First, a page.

Commiefornia, a wonderful state that would rather has you go to Yemen and gets shot in the face than corn-fielded Kentucky.
Attorney General Xavier Becerra on Tuesday extended California’s ban on taxpayer-funded trips to a 10th state, adding South Carolina to a list of mostly southern states where public employees and college students can’t travel for official business.
Becerra’s office contends a South Carolina law allowing private faith-based groups to withhold adoption services over moral objections effectively permits discrimination against gay and transgender people.
That determination allows him to restrict taxpayer-funded travel to the state under a 2016 law that forbids public agencies from paying for business travel in states that have laws that California leaders view as discriminatory against gay and transgender people. The restriction goes into effect April 15.
“The State of South Carolina recently enacted a measure that sanctions discrimination against families in the placement of children in need of homes. The State of California stands strongly against any form of discrimination,” Becerra said in a news release.
Brian Symmes, a spokesman for South Carolina Governor Henry McMaster, didn’t immediately respond to a request for comment from The Sacramento Bee.
“If Attorney General Becerra was interested in the truth, he would know this is all about protecting South Carolinians’ religious freedom – regardless of their faith,” Symmes told South Carolina newspaper The State. “While he tries to score cheap political points, we’ll be more than happy to continue recruiting businesses that are leaving overregulated, high tax states like California to come to South Carolina and create opportunities for our people.”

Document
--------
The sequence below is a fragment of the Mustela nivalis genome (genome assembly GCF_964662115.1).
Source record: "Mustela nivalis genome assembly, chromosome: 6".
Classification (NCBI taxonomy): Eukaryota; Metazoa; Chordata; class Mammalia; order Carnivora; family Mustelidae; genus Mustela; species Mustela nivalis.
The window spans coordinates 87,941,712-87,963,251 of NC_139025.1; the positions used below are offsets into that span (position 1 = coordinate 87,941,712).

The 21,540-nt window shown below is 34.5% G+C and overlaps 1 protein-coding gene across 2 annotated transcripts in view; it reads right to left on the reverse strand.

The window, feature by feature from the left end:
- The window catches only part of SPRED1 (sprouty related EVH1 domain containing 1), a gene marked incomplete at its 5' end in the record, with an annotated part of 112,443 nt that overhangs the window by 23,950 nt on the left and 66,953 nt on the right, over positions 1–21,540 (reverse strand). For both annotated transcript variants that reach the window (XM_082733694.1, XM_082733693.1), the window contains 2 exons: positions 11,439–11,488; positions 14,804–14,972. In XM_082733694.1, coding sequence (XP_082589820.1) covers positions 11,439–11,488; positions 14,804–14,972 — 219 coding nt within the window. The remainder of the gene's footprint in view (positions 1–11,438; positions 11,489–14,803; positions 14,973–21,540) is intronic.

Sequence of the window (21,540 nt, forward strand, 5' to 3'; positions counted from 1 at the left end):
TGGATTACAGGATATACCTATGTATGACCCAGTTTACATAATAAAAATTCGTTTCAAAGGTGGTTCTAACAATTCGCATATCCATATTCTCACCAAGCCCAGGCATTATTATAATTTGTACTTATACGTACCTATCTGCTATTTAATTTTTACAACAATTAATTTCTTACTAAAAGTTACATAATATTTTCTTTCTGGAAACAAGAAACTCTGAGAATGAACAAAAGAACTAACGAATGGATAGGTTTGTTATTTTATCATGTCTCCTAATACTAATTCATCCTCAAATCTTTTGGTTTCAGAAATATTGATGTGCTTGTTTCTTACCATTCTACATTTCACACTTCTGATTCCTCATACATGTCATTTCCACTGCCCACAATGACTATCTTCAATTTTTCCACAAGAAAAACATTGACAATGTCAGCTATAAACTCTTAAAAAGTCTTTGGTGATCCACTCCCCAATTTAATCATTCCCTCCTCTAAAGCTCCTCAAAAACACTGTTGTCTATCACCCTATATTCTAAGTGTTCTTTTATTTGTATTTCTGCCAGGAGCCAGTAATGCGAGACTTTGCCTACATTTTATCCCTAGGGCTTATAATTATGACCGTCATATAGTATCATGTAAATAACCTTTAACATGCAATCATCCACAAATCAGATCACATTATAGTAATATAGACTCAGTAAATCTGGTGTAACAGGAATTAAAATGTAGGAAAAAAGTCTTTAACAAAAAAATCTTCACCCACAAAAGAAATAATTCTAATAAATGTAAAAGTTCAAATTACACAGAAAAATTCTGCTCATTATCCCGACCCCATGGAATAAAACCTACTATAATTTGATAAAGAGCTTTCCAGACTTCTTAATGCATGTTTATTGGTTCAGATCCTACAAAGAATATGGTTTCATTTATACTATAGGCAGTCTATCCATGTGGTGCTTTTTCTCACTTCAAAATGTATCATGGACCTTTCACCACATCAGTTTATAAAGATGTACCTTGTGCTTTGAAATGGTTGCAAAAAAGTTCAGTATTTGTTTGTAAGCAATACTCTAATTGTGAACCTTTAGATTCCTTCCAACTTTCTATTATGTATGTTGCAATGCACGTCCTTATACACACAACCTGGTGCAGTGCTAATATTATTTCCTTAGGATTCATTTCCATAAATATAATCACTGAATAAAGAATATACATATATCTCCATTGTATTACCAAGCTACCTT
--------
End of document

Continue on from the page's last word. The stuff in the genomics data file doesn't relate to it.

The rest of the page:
The California law, Assembly Bill 1887, was crafted as a response to so-called religious freedom laws. Its supporters say it withholds California taxpayer money from certain states, and keeps public employees out of situations where they might feel uncomfortable. There are exemptions for law enforcement and tax collection.
The law also forbids public colleges from participating in events on the no-travel list, although athletic programs have continued to attend games they’ve scheduled and other post-season events in states subject to the ban.
Other states on the banned travel list include Texas, Oklahoma, North Carolina, Mississippi and Kentucky.